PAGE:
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Enhancing The Laboratory Experience Using Peer Evaluation Of Group Laboratory Reports In A Fluid Mechanics Course

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2008 Annual Conference & Exposition


Pittsburgh, Pennsylvania

Publication Date

June 22, 2008

Start Date

June 22, 2008

End Date

June 25, 2008



Conference Session

Innovations in ME Laboratory Instruction

Tagged Division

Mechanical Engineering

Page Count


Page Numbers

13.554.1 - 13.554.9



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Paper Authors


David Shaw Geneva College

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David W. Shaw is a Professor of Mechanical Engineering at Geneva College. He received his B.S.M.E. in 1983 from Geneva College and his M.S. (1986) and Ph.D. (1988) from the Ohio State University. His research interests include measurement and modeling of thermal properties of materials and teaching the design process in undergraduate engineering classes. He has developed courses and laboratories in heat transfer, fluid mechanics, instrumentation, and freshman design. He has been active in sponsoring student teams in competitions such as Solar Splash, as well as advising the ASME student section. In 2006 he was named Engineer of the Year by the ASME Pittsburgh section. His idea of an ideal day includes a run of at least 6 miles in a quiet place, preferably while camping with his wife and four children.

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NOTE: The first page of text has been automatically extracted and included below in lieu of an abstract

Enhancing the Laboratory Experience Using Peer Evaluation of Group Laboratory Reports in a Fluid Mechanics Course


Peer evaluation of laboratory reports has been found to be a valuable tool in a junior level fluid mechanics laboratory. Readily available equipment makes it possible to have separate experiments investigating applications of the mechanical energy equation to nearly ideal venturis, an array of flow meters, an array of various fittings, and a single pipe. Having each group of students carry out all four experiments and report on the results can lead to equipment utilization conflicts, student exhaustion, and a lack of attention to detail in the final laboratory reports. In spring of 2006 the author decided to streamline this segment of the laboratory by having each laboratory group (typically teams of four students) perform and report on only two of the four experiments listed above. They were, however, required to provide peer evaluation of the reports of another student group for the experiments which they did not personally carry out. These peer evaluations were then compared with the instructor’s evaluations of the same reports and feedback was given to both the group being evaluated and the evaluators. The expected benefits of this change were reduced stress on the students, increased student understanding of and appreciation for the laboratory report evaluation criteria, broader understanding of frictional losses in pipes and devices, and better utilization of the available laboratory equipment. Results from both spring 2006 and 2007 confirmed that the students did an excellent job of assessing the reports submitted by other groups, and exam performance confirmed their understanding of the processes involved in experiments which they evaluated but did not carry out. However, student performance on future laboratory reports did not improve significantly, as had been anticipated. In other words, although students could clearly identify the strengths and the weaknesses of laboratory reports written by others, this did not translate directly into an improvement in their own reports. Future efforts will focus on using this experience not only to reduce student work load and enhance learning, but also on using the experience to help students improve their own reporting skills.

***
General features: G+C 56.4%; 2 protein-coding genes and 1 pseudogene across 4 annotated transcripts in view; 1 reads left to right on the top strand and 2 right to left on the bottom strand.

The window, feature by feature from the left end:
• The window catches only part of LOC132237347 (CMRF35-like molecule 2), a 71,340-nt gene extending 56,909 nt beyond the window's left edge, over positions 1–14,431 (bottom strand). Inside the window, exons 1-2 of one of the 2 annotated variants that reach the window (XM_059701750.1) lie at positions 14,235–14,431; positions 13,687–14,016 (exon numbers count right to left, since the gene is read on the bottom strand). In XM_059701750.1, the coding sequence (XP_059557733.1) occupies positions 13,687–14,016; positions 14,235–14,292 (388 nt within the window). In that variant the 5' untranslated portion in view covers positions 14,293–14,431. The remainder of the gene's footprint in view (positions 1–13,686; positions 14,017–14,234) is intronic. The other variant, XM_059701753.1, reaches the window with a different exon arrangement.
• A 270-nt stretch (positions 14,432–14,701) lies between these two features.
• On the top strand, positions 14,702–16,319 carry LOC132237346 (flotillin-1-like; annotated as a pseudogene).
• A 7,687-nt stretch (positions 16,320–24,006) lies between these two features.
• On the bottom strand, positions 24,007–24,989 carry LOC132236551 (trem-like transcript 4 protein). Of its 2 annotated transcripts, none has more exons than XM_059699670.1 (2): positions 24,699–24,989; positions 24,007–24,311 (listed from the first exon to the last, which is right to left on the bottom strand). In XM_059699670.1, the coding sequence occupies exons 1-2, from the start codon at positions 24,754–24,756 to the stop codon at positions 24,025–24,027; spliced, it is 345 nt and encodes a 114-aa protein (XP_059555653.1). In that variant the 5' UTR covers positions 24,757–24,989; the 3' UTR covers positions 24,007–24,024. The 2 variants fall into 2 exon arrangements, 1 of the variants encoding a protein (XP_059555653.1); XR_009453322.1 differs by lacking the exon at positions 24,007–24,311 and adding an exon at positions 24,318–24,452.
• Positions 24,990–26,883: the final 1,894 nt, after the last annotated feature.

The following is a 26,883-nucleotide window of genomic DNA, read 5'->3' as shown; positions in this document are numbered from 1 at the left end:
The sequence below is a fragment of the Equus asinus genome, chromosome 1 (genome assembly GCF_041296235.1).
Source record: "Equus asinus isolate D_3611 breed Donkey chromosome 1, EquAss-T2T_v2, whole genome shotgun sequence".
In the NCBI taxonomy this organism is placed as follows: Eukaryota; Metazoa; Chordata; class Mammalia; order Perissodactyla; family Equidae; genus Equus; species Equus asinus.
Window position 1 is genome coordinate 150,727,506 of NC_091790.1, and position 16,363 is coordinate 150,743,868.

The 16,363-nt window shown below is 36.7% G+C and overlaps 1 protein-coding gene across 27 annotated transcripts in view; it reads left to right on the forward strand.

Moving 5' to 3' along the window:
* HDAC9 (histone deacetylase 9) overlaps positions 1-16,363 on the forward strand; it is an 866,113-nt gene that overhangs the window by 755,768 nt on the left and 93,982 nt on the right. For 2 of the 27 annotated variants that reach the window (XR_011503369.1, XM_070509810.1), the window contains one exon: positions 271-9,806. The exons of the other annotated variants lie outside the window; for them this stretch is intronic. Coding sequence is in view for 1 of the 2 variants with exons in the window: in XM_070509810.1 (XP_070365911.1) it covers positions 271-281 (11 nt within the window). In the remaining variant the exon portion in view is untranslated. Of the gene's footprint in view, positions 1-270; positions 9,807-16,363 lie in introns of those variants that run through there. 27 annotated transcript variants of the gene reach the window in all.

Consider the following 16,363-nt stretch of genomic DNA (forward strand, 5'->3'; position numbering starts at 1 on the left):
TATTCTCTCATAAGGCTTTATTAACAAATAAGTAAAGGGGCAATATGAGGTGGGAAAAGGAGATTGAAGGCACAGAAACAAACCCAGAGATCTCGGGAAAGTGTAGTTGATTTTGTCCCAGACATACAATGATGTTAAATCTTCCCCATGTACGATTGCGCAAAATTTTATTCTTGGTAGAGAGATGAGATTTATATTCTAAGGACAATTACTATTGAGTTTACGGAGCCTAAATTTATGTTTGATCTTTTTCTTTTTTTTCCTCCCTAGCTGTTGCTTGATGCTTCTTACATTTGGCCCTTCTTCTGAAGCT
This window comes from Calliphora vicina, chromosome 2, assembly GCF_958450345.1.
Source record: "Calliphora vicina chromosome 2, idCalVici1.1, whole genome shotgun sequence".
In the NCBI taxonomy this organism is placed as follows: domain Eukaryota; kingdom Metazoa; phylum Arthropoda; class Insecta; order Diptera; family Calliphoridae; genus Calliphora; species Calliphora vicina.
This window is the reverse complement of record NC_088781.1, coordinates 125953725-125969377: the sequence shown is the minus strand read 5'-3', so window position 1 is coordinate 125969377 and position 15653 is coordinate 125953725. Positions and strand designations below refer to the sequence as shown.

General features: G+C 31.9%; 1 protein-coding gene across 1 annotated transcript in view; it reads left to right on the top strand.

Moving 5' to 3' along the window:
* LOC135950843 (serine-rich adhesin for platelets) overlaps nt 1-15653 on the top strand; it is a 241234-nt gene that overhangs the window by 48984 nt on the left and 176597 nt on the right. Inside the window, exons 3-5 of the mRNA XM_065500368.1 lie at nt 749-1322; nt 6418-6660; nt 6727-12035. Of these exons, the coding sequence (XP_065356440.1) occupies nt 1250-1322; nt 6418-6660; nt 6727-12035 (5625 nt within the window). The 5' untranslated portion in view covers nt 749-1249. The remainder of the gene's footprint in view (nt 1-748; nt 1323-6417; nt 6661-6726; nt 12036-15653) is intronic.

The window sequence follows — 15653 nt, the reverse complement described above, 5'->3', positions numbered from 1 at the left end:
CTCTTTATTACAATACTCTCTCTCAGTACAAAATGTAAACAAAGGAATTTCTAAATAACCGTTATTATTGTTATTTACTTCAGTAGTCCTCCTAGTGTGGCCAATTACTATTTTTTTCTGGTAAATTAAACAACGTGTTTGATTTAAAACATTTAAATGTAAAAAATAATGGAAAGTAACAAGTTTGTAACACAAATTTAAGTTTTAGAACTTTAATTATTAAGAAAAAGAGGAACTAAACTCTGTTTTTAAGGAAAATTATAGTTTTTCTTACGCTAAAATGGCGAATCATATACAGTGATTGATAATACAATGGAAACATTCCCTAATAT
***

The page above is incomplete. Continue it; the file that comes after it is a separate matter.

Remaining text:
The importance of technical communication skills for engineering graduates is clearly recognized1 and is emphasized in desired outcomes stated by departments, universities, and ABET. The time pressures of a typical laboratory course often lead to last-minute writing with little time spent in reflection and review2. Stephen Brookfield3 speaks to the heart of the teacher when he describes our motivation to instill habits of self-evaluation and peer evaluation.

“Sooner or later students leave the intellectual enclave of higher education and return to the workaday world. For them to have acquired the habit of examining their own work critically as a detached observer is an incalculable benefit”. “Likewise, for students to have learned something of the art of peer evaluation – of giving helpful critical insights to colleagues and intimates in a manner that affirms rather than shames – develops in them in them a capacity that will be sought out by their peers for years to come”.

Shaw, D. (2008, June), Enhancing The Laboratory Experience Using Peer Evaluation Of Group Laboratory Reports In A Fluid Mechanics Course Paper presented at 2008 Annual Conference & Exposition, Pittsburgh, Pennsylvania. 10.18260/1-2--4322

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